Why is burning a flag considered illegal?

Debate in the Bundestag: flag burning will soon be banned?

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During demonstrations, the flags of certain states are burned again and again - also in the Federal Republic. So far, this has only been punishable under German law in certain cases. But that is about to change.

Anyone who publicly burns the flag of a foreign state will likely face penalties soon. Representatives of the grand coalition announced a corresponding change in the law in the Bundestag on Wednesday. "We do not want to allow these symbolic acts of contempt and hatred to continue," said Justice State Secretary Christian Lange (SPD).

According to Section 90a, Paragraph 1, No. 2 of the Criminal Code, only publicly denigrating the flag of the Federal Republic of Germany or one of its countries is generally punishable - in principle this also includes burning the flag in question. Flags of foreign states, on the other hand, are only protected according to § 104 StGB (violation of flags and emblems of foreign states) if they are shown publicly on the basis of legal provisions or in accordance with recognized custom, the latter for example at sports competitions or conferences.

However, if flags are brought by demonstrators during protests and then burned, this does not fall under the scope of the offense. The background to the planned expansion are incidents such as in 2017, when demonstrators in Berlin destroyed Israeli flags. The protest was directed against the relocation of the US embassy from Tel Aviv to Jerusalem. "Something like this must not happen in Germany," said the Federal Government's anti-Semitism commissioner, Felix Klein. "All the better that this should now apply to the flags of all countries." The Union chairman in the Legal Affairs Committee, Jan-Marco Luczak (CDU), emphasized that anyone who burns flags "crosses a threshold that cannot be crossed in a civilized country".

Opposition is skeptical about plans

The reason for the Bundestag debate was a draft law from the Bundesrat, which actually only wanted to criminalize attacks on the flag and the anthem of the European Union. This project is now to be expanded by making destroying and damaging all foreign flags a criminal offense. "Not only can the reputation of the foreign state be damaged by such processes, the good relations between the Federal Republic of Germany and the flag state can also be impaired," explained Lange.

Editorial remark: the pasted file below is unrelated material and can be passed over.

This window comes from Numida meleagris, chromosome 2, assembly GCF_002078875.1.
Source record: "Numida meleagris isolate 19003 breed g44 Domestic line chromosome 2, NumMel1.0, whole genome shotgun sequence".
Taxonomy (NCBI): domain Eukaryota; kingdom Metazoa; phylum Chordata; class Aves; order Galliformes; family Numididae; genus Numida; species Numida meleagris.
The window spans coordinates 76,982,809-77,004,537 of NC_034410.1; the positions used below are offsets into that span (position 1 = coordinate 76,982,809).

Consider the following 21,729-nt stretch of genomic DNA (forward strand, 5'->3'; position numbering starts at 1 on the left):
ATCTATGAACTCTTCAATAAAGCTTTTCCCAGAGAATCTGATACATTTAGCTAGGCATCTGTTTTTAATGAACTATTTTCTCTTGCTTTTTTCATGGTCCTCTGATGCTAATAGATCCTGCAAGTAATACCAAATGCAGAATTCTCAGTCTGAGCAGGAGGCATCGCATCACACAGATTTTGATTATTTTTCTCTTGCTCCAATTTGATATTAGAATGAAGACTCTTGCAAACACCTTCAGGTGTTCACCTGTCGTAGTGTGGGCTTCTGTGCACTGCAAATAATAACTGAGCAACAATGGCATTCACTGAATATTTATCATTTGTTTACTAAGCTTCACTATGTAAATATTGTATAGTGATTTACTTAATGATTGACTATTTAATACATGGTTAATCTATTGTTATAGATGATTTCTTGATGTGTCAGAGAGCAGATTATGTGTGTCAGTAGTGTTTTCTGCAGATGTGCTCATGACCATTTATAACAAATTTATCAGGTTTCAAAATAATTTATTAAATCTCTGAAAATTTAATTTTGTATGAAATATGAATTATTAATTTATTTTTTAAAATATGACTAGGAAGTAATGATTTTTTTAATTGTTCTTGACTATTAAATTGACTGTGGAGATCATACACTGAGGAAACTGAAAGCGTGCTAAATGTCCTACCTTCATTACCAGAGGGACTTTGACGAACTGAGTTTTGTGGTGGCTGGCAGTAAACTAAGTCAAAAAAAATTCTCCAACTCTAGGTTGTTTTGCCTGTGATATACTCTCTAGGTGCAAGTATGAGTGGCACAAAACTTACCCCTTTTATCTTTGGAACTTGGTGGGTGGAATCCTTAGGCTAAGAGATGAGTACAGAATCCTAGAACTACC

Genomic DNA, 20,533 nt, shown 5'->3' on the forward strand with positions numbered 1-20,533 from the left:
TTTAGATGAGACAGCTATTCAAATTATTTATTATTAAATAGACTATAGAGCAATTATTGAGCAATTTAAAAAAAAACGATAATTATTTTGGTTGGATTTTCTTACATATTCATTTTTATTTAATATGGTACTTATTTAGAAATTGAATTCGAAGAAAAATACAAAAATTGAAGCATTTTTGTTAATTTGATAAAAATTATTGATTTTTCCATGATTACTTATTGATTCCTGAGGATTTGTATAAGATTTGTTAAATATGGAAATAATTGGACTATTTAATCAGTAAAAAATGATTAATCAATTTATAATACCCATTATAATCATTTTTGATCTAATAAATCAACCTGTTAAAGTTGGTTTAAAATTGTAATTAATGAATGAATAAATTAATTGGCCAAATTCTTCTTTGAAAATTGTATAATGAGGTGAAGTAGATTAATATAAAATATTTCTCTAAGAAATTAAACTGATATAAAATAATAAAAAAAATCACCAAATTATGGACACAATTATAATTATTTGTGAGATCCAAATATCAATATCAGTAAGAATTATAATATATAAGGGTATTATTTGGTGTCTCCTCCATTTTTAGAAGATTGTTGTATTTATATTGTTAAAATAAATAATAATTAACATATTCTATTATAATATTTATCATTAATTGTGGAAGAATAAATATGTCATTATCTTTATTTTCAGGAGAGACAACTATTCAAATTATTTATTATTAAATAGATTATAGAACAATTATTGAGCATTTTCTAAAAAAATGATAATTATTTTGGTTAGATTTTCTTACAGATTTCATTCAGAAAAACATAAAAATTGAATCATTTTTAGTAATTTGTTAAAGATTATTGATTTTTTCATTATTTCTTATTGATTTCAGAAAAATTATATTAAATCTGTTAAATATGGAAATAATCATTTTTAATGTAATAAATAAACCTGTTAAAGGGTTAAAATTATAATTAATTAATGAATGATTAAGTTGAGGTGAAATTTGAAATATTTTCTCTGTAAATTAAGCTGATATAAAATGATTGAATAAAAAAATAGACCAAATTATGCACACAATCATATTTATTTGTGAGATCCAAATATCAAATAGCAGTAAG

The SPD parliamentary group also pointed out that the draft also eliminates the passage according to which the government authorizes the judiciary in the event of crimes against foreign states. The German judiciary can judge for itself when criminal proceedings should be initiated. Authorization of the government is unnecessary - this requirement should therefore be deleted. The background is the case of Jan Böhmermann's poem about the Turkish President Recep Tayyip Erdogan. Turkey had requested legal action after the program was broadcast. The government in Berlin cleared the way for criminal proceedings for insulting a foreign head of state.

The left parliamentary group rejects the draft. She thinks that the burning of flags should be countered with regulatory law, not criminal law. The Greens argue similarly. The legal policy spokesman for the FDP parliamentary group, Jürgen Martens, is also skeptical about the plans and warns of an inflationary expansion of criminal law. The AfD parliamentary group is against it for other reasons. Its parliamentary director Bernd Baumann said: "The EU is not a state. Accordingly, the same special rules do not have to apply to its symbols."

dpa / acr / LTO editorial team